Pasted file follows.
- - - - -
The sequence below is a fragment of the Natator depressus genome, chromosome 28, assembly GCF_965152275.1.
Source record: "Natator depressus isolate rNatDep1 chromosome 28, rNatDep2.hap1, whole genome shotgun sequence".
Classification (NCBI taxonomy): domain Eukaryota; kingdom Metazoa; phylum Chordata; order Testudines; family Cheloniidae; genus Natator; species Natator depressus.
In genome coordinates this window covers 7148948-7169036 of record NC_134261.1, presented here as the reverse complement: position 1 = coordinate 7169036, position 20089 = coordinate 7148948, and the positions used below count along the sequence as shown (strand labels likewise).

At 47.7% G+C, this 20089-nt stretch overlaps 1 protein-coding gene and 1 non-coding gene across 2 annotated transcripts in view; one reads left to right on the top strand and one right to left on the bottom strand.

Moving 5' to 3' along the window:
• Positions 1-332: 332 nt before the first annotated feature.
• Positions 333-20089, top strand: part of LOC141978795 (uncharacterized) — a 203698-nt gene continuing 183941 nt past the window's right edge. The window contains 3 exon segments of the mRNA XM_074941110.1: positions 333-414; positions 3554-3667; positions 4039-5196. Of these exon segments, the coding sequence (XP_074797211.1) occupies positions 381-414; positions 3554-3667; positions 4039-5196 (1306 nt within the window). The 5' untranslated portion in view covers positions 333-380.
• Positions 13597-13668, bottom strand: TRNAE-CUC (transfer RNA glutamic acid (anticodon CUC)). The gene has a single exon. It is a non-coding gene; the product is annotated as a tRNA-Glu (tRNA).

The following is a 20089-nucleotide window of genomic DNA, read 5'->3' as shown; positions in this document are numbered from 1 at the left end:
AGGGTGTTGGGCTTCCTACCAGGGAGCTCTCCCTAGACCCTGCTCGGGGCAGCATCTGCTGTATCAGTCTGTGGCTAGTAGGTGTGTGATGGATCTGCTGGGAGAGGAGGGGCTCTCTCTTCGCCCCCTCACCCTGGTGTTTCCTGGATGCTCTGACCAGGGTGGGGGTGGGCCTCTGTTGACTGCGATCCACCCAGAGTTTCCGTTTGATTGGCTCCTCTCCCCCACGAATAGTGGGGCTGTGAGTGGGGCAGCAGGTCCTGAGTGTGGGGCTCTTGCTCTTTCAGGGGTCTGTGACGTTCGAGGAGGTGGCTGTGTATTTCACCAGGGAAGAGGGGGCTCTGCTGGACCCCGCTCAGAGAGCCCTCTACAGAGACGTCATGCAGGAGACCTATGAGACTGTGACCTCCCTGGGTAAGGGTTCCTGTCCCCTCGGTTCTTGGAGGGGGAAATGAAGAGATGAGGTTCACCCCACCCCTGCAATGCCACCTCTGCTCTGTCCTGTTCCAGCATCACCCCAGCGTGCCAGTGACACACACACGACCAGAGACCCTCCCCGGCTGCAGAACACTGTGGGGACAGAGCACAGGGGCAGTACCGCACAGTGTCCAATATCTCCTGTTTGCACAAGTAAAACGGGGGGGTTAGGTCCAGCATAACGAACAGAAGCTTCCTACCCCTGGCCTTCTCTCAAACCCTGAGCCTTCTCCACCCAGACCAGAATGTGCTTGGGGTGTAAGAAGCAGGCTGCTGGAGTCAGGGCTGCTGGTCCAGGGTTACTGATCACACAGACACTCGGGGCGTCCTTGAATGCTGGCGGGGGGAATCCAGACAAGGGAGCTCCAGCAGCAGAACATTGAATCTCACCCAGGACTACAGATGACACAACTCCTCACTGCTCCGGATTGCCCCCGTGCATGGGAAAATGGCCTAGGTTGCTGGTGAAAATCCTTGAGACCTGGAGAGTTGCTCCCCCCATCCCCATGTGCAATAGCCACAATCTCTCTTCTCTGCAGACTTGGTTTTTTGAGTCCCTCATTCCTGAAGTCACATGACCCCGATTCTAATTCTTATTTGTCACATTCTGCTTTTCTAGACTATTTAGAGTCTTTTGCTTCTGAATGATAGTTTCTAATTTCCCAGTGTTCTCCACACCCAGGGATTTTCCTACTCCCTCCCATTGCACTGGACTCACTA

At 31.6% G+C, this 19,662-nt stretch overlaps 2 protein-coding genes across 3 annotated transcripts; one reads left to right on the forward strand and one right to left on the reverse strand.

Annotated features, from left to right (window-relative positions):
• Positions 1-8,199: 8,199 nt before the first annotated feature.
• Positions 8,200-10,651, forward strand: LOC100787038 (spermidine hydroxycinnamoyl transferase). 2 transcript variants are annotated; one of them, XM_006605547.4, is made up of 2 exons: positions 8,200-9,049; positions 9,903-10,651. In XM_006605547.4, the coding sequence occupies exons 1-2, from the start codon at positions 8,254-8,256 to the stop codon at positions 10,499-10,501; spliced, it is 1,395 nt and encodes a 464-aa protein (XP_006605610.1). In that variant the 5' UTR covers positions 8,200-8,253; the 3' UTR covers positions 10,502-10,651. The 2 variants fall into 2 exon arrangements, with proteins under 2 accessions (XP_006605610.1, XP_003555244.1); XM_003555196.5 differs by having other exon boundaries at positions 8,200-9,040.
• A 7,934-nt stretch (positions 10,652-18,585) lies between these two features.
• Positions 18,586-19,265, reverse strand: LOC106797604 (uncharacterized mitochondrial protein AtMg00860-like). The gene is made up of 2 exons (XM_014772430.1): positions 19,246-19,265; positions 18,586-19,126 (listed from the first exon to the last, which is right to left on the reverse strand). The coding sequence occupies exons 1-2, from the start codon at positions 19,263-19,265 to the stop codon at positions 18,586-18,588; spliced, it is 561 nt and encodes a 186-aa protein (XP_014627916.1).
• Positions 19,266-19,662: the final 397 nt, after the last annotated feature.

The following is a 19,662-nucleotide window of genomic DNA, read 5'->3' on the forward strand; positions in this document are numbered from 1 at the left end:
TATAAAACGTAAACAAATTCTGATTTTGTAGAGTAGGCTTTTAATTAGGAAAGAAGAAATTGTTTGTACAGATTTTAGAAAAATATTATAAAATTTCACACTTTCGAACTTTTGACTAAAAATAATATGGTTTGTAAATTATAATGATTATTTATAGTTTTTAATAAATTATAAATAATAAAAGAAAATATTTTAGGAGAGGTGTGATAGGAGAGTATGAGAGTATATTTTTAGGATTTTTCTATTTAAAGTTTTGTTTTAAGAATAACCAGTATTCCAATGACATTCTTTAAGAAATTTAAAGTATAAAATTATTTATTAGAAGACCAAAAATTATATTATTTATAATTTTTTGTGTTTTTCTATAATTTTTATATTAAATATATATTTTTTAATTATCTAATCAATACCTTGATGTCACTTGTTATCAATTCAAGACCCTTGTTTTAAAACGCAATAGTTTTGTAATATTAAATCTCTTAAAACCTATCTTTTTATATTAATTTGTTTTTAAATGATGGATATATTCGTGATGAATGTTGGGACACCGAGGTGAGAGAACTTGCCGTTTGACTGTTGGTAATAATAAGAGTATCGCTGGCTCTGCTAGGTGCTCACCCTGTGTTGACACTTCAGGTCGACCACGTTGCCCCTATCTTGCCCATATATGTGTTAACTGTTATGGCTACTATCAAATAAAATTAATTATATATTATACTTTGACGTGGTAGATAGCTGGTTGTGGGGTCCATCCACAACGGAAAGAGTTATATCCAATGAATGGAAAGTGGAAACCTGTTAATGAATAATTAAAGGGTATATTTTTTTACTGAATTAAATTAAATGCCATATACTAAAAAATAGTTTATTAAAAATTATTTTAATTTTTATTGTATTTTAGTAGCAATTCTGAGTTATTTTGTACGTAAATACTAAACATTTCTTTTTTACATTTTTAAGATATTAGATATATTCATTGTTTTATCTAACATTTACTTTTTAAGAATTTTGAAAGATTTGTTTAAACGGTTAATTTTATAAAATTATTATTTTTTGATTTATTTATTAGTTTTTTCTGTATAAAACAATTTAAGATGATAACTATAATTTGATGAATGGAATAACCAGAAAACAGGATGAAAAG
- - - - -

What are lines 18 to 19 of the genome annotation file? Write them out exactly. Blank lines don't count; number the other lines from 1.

• Positions 19,266-19,662: the final 397 nt, after the last annotated feature.

The following is a 19,662-nucleotide window of genomic DNA, read 5'->3' on the forward strand; positions in this document are numbered from 1 at the left end: